We recognize the limitations of using an exclusively U.S. college sample, constraints of our measures, and the general confines of correlational results. While college-aged students are indeed one of the primary groups using Facebook, questions still exist about the generalizability of results beyond college populations. In particular, age and education level variations should be investigated in future explorations of Facebook use, friendship contingent self-esteem, and personality. Sizes of social groups grow as individuals age and develop more friendships through work, family, and other activities. Friendship contingent self-esteem may become more or less valued as college students transition through other stages of life. Our measure of Facebook intensity (Ellison, Steinfield, & Lampe, 2007) was a general self-report measure. The literature on social networking use is expanding to include a more detailed analysis of very specific Facebook behaviors, as opposed to general Facebook use. Researchers have investigated public- and private-based contingencies of self-worth related to Facebook use (Stefanone, Lackaff, & Rosen, 2011), approach versus avoidance of others’ perspectives on Facebook related to specific Facebook behaviors and Mind-Reading Motivation (Carpenter, Green, & LaFlam, 2011), and user-information uploads on Facebook (Amichai-Hamburger & Vinitzky, 2010). Future research should investigate friendship contingent self-esteem with these specific Facebook behaviors to extend the current findings.
As with all correlational designs, causal relationships between Facebook intensity and friendship contingent self-esteem cannot be determined. It is not possible to determine whether Facebook intensity increases friendship contingent self-esteem or whether friendship contingent self-esteem increases Facebook intensity. Further experimental methods may explore these questions in the future, especially considering many of our correlations would be classified as weak to moderate in terms of their strength. Furthermore, issues related to how the Internet contributes to various social relationships in multiple cultures and across different types of relationship interactions (friends, family members, and work colleagues) may be fruitful areas of exploration (Amichai-Hamburger & Hayat, 2011).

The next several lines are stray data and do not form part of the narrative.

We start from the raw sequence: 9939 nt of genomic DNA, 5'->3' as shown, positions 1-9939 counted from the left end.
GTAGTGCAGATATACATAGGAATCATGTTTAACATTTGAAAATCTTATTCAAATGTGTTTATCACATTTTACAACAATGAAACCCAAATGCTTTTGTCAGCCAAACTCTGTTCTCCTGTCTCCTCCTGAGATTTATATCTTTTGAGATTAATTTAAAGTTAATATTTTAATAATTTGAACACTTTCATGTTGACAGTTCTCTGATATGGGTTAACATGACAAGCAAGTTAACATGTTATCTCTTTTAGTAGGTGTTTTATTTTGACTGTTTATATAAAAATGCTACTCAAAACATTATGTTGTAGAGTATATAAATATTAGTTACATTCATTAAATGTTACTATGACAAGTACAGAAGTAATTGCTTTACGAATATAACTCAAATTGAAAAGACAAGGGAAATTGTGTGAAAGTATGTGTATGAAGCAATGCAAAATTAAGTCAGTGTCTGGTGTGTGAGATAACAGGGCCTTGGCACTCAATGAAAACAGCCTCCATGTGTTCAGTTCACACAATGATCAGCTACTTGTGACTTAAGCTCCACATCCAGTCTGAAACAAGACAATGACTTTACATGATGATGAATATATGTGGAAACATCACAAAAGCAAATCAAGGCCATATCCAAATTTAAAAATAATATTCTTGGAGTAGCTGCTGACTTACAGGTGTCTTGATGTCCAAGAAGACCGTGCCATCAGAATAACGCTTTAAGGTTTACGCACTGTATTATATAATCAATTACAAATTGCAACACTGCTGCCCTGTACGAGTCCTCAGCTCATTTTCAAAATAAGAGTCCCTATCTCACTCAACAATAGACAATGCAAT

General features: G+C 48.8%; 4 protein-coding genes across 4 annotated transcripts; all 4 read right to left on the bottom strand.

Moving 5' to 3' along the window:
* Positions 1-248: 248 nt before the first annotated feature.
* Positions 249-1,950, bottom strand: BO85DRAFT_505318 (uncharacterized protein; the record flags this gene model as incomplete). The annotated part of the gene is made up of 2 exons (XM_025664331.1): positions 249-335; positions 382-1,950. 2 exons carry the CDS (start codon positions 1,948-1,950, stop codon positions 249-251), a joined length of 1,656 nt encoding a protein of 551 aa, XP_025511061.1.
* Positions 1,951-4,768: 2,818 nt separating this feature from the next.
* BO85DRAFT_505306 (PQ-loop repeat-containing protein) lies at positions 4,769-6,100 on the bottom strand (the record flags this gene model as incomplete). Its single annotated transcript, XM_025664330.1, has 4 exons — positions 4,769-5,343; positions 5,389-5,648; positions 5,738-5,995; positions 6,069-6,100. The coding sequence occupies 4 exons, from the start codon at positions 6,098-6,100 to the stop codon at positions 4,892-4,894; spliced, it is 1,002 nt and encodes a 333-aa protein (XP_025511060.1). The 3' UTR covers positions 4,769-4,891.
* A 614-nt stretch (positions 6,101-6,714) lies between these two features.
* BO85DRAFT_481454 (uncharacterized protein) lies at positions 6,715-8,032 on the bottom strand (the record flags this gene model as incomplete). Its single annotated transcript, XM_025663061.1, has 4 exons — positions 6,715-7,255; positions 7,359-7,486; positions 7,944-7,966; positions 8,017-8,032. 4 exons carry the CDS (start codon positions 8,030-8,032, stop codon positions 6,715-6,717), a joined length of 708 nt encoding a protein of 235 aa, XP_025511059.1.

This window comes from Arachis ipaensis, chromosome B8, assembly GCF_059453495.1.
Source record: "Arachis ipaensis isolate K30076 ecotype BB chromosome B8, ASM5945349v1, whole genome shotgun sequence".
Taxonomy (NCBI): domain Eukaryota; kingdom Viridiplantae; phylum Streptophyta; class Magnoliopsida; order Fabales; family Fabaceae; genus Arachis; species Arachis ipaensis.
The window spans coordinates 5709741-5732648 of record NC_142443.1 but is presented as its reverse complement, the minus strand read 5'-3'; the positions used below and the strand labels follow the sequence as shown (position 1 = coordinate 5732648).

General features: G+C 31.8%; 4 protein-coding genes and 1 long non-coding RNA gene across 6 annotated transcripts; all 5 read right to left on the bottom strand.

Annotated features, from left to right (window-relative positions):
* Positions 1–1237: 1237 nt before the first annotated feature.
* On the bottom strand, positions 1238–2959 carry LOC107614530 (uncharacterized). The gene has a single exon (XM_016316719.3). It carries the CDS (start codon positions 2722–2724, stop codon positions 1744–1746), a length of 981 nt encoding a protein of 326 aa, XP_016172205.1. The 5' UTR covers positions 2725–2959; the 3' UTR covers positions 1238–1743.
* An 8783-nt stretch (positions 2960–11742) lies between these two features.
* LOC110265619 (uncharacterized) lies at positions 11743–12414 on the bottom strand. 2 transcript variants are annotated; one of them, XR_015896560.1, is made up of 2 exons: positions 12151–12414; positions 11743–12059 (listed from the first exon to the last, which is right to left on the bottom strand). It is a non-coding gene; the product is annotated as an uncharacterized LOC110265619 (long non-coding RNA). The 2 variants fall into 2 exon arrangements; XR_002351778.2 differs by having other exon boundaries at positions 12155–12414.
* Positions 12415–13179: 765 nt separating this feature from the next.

Overall, the results of this study have broad implications for understanding individuals who use social networking sites and how their online behaviors are related to friendship contingent self-esteem. Individuals with higher friendship contingent self-esteem were more actively engaged and emotionally connected using Facebook, although this relationship yields cautionary concerns regarding potential depressive symptoms and psychological health. Secondary, we also found limited evidence of a link between our selected measures of Facebook use, personality, and narcissism. Future research investigating the role of friendship contingent self-esteem in Facebook use and specific Facebook experiences related to depression and maladaptive behaviors is warranted.
Portions of this research were presented at the 23rd Annual Association for Psychological Science Convention in Washington, D.C.
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Terry F. Pettijohn II, Ph.D.
Department of Psychology
Coastal Carolina University
P.O. Box 261954
Conway, South Carolina, 29528-6054